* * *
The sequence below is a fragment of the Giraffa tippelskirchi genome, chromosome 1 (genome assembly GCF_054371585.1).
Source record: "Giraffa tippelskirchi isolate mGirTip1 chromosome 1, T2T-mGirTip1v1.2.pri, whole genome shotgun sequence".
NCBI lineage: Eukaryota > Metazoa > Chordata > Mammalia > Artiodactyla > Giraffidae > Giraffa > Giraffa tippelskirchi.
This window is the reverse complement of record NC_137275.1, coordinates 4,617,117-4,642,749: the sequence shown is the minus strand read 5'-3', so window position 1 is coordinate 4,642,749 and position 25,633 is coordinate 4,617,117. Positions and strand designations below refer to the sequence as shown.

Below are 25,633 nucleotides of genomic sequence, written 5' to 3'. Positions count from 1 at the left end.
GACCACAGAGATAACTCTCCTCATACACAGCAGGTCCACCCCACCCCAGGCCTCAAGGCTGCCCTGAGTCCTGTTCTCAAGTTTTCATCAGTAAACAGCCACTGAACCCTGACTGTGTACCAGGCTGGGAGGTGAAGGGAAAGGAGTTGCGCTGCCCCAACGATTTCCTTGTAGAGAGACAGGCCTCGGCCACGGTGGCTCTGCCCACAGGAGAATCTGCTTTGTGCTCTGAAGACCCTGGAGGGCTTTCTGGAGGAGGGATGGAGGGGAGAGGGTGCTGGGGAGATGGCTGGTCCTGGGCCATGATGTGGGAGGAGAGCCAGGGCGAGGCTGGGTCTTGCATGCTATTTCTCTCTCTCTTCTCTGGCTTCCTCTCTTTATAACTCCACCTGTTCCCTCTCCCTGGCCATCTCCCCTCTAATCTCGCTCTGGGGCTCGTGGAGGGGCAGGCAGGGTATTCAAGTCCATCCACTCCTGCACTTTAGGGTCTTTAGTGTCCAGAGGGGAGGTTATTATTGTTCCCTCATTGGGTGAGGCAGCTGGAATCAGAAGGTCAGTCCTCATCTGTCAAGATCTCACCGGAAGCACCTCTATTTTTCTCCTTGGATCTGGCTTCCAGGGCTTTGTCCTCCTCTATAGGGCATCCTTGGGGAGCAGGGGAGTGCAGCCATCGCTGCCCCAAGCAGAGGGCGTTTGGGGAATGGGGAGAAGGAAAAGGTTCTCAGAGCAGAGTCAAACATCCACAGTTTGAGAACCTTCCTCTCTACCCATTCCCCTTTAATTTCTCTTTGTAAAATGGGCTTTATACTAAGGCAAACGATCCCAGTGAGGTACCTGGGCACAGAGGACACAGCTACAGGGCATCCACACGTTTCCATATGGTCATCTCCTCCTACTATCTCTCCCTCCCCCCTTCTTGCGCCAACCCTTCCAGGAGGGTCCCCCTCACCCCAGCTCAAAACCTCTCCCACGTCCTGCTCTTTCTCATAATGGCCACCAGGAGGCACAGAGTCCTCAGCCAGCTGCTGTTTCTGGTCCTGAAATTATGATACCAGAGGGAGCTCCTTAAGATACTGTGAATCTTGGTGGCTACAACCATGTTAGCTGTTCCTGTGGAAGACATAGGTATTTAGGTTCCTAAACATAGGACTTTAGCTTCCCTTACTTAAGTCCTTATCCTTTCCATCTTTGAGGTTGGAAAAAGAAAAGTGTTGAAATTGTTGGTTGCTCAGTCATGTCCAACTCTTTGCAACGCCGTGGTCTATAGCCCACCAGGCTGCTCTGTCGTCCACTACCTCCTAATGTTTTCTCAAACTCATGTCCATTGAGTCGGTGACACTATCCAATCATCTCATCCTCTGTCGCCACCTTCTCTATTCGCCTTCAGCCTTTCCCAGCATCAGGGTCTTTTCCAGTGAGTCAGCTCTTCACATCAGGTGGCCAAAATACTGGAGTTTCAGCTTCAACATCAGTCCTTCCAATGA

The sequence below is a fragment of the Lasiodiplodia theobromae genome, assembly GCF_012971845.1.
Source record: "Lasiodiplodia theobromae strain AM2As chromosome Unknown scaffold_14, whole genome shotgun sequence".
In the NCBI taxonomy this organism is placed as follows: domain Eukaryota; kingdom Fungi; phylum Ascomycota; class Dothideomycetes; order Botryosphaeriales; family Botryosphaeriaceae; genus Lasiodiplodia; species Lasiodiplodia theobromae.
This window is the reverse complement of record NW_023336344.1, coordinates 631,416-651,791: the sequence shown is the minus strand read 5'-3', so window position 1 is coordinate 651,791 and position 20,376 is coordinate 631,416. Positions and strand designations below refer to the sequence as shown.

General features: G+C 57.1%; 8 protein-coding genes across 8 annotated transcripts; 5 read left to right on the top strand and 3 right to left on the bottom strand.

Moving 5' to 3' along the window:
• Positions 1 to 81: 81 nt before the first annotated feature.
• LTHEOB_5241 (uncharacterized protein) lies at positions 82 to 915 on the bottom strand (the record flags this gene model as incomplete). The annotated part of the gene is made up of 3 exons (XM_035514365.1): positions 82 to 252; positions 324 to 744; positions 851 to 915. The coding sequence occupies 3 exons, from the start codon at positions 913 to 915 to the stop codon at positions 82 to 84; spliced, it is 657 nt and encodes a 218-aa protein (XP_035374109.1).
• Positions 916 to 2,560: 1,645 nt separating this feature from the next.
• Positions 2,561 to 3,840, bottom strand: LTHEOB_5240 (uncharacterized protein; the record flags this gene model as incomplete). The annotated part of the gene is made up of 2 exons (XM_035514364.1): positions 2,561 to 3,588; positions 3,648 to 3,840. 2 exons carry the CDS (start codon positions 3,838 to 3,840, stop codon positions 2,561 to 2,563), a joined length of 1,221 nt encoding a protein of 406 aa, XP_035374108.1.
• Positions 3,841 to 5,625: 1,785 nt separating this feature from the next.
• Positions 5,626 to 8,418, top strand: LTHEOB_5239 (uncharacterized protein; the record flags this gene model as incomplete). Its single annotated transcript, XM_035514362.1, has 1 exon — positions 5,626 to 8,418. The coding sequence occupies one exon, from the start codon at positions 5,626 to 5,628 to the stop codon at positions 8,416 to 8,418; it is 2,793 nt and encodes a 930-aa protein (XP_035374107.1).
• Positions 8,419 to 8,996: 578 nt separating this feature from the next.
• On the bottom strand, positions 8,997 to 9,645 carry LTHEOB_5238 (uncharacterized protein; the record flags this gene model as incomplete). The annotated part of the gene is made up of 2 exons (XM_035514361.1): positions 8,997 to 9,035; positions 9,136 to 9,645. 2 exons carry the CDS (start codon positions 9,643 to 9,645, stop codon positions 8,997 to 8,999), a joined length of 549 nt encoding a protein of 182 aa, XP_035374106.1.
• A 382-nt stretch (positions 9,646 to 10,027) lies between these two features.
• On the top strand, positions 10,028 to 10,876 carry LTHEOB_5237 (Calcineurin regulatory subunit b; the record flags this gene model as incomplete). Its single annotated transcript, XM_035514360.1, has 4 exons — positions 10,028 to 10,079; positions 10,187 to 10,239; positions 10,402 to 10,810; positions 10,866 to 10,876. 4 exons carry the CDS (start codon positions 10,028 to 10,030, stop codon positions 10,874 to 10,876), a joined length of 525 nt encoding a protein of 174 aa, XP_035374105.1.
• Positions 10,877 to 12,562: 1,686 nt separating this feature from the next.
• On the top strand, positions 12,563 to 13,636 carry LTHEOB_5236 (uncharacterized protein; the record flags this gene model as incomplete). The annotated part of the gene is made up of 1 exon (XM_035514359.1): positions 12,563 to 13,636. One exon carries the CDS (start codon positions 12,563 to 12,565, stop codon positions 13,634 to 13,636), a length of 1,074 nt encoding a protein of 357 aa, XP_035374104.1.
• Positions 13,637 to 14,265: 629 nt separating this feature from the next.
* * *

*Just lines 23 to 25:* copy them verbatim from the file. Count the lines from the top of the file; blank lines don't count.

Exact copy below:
• Positions 10,877 to 12,562: 1,686 nt separating this feature from the next.
• On the top strand, positions 12,563 to 13,636 carry LTHEOB_5236 (uncharacterized protein; the record flags this gene model as incomplete). The annotated part of the gene is made up of 1 exon (XM_035514359.1): positions 12,563 to 13,636. One exon carries the CDS (start codon positions 12,563 to 12,565, stop codon positions 13,634 to 13,636), a length of 1,074 nt encoding a protein of 357 aa, XP_035374104.1.
• Positions 13,637 to 14,265: 629 nt separating this feature from the next.